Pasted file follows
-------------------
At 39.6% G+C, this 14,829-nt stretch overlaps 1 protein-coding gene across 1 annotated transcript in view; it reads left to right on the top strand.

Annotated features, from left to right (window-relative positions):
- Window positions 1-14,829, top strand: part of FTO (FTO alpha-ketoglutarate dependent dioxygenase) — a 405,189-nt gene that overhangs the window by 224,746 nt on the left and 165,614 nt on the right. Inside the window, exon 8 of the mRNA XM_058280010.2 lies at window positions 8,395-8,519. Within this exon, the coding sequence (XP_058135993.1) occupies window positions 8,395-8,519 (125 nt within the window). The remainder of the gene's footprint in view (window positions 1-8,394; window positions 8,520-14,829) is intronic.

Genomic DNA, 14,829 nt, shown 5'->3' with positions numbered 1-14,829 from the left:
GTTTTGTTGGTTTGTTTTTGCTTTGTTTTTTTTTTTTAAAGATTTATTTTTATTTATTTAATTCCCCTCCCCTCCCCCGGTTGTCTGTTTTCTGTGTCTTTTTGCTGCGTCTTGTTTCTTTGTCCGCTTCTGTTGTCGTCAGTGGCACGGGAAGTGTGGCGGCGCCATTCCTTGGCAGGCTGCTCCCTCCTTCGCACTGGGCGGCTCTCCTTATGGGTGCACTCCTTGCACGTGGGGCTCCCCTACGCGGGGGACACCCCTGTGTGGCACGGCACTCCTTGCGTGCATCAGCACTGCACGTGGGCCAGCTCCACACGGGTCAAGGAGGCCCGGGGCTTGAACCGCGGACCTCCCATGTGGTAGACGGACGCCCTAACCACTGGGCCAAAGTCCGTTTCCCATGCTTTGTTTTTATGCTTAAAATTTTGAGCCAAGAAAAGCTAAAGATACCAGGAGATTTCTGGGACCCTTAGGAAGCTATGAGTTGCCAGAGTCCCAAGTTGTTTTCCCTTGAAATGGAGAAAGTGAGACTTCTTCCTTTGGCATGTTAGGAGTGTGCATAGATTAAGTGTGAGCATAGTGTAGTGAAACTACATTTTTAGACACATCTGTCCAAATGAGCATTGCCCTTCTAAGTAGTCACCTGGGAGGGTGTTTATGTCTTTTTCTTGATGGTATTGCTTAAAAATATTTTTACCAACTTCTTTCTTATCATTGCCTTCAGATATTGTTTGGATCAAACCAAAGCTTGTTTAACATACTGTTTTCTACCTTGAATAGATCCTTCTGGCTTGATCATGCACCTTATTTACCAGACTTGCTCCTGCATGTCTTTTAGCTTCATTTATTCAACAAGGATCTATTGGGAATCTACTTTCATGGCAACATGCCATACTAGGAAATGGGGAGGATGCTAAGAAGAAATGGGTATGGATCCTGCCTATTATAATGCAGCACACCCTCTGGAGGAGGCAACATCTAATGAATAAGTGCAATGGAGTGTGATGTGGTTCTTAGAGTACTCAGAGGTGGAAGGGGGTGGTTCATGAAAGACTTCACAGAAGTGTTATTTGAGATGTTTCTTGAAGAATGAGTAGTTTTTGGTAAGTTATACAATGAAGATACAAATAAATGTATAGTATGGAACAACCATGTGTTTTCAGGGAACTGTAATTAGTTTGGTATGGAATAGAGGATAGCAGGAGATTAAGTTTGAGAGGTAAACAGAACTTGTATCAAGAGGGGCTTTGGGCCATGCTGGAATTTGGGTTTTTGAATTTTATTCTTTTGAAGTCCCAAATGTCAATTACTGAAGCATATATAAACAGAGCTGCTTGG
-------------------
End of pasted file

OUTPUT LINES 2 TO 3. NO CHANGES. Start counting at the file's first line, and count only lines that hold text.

Annotated features, from left to right (window-relative positions):
- Window positions 1-14,829, top strand: part of FTO (FTO alpha-ketoglutarate dependent dioxygenase) — a 405,189-nt gene that overhangs the window by 224,746 nt on the left and 165,614 nt on the right. Inside the window, exon 8 of the mRNA XM_058280010.2 lies at window positions 8,395-8,519. Within this exon, the coding sequence (XP_058135993.1) occupies window positions 8,395-8,519 (125 nt within the window). The remainder of the gene's footprint in view (window positions 1-8,394; window positions 8,520-14,829) is intronic.